The Lord’s words help us identify the cursed “Babylon” in chapter eighteen of Revelation. Of which city other than Jerusalem could the Apostle John have described in this manner?
Rejoice over her, O heaven,
and you saints and apostles and prophets,
for God has given judgment for you against her! …
And in her was found — Rev 18:20, 24
the blood of prophets and of saints,
and of all who have been slain on earth.
Jesus, the Jew, should have been aware of the nationalistic fervour of his people. However, He did not subscribe to popular nationalism or parochialism. He set a Samaritan as an epitome of neighbourly love in his famous parable to the utter discomfiture of his Jewish listeners! After narrating the parable, He asked them, “Which of these three do you think was a neighbor to the man who fell into the hands of robbers?” His Jewish listeners could not bring themselves even to utter the word Samaritan. Instead, an expert in the Law replied, “The one who had mercy on him.” (Luke 10:36-37)
To such an ethno-centric people, Jesus was willing to commend the faith of – of all people – a Roman centurion! “I tell you, I have not found such great faith even in Israel.” (Luke 7:9). He commanded his disciples to go the extra mile for anyone who would force them to go one mile. Who else but Roman soldiers forced Jews of those days to carry their baggage? He taught his disciples to love their enemies and to pay taxes to Caesar. He included in His team of twelve apostles a tax collector, an ‘anti-national’ Jew called Matthew who had no qualms about working for an occupying power. To the Jews who held on to their land and inheritance as tightly as they could, he spoke of leaving houses and farms for His sake (Mark 10:29). What could be more anti-Zionist than leaving the land? At one instance, Jesus refused to arbitrate between a man and his brother in their dispute over land (Luke 12:13-15).
Family and property both functioned symbolically within the total Jewish worldview. Those who followed Jesus, who were loyal to his kingdom agenda, would have to be prepared to renounce them, God-given as they were. [Jesus’ coming] will not reaffirm Israel’s symbolic, and zealously defended, territorial inheritance and possession. On the contrary: the unfaithful tenants will have their vineyard taken away …(33)
Though Jesus acknowledged his primary mission as one directed to the Jews, his eyes went far beyond the limits of ethnic Israel. According to Robertson, ‘Jesus’ choice of Capernaum for his base of operations may reflect his more universal goal.’(34) He ministered to the Samaritans who lived within the borders of Israel and to a Syro-Phoenician woman. He wanted his disciples to be the ‘salt of the earth’ and ‘light of the world.’ All these show how Jesus saw himself, Israel and the world. The King of the Jews was giving a new ‘twist’ to biblical narrative, taking in his fold both Jew and Gentile and extending the borders of his Kingdom the ends of the world (Matt. 28:18-20) in fulfillment of Daniel 7:13-14 and of Psalm 2:8-9.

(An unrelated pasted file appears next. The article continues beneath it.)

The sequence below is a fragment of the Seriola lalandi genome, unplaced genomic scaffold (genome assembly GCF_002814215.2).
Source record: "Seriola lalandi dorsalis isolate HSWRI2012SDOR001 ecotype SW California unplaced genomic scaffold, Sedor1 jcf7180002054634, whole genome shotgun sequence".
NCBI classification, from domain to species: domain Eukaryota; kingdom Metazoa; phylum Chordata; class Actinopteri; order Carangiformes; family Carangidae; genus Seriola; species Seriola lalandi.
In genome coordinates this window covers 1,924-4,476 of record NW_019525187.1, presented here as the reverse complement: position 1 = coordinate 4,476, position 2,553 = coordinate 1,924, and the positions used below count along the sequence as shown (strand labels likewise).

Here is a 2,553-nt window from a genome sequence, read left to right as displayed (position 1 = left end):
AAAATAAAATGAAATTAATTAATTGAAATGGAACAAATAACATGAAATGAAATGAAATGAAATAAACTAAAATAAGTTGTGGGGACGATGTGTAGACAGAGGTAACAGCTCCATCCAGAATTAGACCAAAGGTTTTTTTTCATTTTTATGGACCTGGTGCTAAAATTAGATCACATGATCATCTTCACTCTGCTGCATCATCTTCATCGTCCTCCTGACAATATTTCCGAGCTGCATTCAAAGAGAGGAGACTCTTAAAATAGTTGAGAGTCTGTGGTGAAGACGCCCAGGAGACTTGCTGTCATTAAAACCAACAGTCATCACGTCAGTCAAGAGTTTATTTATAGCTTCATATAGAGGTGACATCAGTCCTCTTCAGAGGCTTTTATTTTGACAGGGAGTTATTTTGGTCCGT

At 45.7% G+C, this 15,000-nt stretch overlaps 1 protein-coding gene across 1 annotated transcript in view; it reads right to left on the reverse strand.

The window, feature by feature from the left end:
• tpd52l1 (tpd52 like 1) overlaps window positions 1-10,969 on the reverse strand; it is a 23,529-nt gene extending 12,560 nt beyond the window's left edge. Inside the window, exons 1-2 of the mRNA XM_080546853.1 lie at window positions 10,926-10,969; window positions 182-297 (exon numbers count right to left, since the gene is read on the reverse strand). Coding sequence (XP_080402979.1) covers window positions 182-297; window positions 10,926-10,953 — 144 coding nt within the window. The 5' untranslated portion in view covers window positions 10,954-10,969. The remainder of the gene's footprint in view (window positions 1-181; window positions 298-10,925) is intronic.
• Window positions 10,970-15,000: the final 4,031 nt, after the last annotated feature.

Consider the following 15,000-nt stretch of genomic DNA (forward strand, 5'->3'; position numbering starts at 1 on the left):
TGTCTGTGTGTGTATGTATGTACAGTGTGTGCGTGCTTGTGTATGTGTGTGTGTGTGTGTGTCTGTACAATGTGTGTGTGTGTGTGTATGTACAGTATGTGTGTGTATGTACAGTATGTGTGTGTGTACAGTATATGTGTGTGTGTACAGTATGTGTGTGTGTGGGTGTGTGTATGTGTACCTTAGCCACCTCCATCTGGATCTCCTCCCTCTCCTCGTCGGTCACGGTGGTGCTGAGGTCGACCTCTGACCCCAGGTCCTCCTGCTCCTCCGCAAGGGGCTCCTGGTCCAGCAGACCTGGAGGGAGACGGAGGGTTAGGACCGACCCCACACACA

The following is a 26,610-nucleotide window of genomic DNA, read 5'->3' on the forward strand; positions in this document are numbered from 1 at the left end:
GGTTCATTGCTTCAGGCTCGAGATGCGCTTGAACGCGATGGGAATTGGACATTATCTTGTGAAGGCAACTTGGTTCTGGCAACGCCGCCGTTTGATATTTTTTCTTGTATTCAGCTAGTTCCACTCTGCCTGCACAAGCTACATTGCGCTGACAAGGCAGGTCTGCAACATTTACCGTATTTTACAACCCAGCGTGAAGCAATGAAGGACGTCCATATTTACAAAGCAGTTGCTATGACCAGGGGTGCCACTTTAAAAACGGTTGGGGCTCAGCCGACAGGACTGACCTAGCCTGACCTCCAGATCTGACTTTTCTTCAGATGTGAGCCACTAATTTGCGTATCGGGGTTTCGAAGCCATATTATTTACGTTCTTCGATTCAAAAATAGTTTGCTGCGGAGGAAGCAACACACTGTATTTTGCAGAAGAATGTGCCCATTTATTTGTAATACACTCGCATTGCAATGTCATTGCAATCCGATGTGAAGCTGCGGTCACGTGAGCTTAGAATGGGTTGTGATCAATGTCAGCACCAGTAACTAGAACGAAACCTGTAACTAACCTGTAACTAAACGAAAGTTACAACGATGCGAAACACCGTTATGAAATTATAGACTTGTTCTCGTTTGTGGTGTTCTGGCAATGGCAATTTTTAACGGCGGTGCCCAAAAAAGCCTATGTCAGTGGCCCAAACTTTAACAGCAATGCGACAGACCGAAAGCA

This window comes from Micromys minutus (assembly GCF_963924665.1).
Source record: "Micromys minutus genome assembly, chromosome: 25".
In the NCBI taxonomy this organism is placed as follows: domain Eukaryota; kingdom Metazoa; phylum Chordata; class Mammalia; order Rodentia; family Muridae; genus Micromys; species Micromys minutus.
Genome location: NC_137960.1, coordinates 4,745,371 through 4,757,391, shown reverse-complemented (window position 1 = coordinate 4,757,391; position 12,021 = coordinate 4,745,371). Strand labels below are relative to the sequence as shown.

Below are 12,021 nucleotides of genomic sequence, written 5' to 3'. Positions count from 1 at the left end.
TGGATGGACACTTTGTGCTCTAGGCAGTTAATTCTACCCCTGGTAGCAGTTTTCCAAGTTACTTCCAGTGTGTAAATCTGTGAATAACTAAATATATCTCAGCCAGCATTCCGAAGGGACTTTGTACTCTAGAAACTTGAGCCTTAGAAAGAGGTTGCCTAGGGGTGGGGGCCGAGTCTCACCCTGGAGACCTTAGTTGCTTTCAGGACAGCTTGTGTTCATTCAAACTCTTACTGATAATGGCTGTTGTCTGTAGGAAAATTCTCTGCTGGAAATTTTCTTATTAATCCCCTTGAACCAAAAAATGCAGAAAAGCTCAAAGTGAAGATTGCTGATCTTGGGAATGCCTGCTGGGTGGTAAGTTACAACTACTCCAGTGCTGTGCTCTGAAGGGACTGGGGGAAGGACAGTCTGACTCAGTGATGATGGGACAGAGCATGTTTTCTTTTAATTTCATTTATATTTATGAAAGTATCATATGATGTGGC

His disciples always envisioned in Him a Messiah who would restore the ‘kingdom’ to Israel. But Jesus – the rightful heir to David’s throne – interpreted the Scriptures differently and claimed that His kingdom was not of this world (John 18:36). It would certainly not remain confined within their parochial expectations. The resurrected Christ spoke many things concerning the kingdom of God; yet his disciples echoed a major Jewish concern: “Lord, is it at this time You are restoring the kingdom to Israel?” Jesus’ answer was not anything that they had expected (Acts 1:7-8). The kingdom had arrived and at the same time, it was still to come with respect to that point in time.
‘Israel has been restored in principle through the resurrection of her Messiah. Hence she will be restored in practice only when she bows the knee before her Messiah. […] Restoration is not a Jewish return to the land, but rather a coming to the Messiah and an acceptance of his rule.’(35)
The disciples were to serve as witnesses to the glorious and exalted King Jesus and let God decide the time for the full revelation of the Kingdom on earth. Jesus thus offered a ‘different, non-nationalistic model of messiahship’ that his contemporaries could not comprehend fully.(35)
What must have puzzled the disciples most was Jesus’ command to be His witnesses beyond the borders of the erstwhile Davidic kingdom. They had to start in Jerusalem, and move out to all Judaea, to Samaria, and to the ends of the earth! While Jews who were bent on the restoration of their kingdom under a Davidic Messiah encouraged their folks to hang on ‘the land’, Jesus commanded his little band of disciples to move away from ‘the land’ to the far corners of the planet! Nothing could be farther removed from a Zionist understanding of a localized kingdom than Jesus’ Great Commission! Unless Jesus’ words are understood in their socio-political context, we might erroneously see Acts 1:8 as a mere outline to the book or as a mere paradigm for today’s missions.
Summing up the significance of the attitude of Jesus towards the temple, city and the land, Walker says,
The focus on the land of Israel was effectively a bridgehead within God’s long term purpose of reclaiming the whole world to himself and of bringing in his ‘new creation,’ the restored Eden. The land can either be seen either as a temporary phase within God’s eternal purposes or (perhaps more properly) as an eternal aspect of those purposes – but one which in the era of the new covenant is opened out to include all those who are in Christ, the true ‘seed’ of Abraham (Gal. 3:16). It thereby loses its physical particularity, but it still functions as a potent vehicle for God’s purposes of blessing in his world.(36)
The New Testament understanding of the ‘land’ will be much clearer with a study of the epistles. In Romans 9:4, Paul makes a mention of the ‘promises’ given to Israel in general and does not refer to the promise of the land in particular.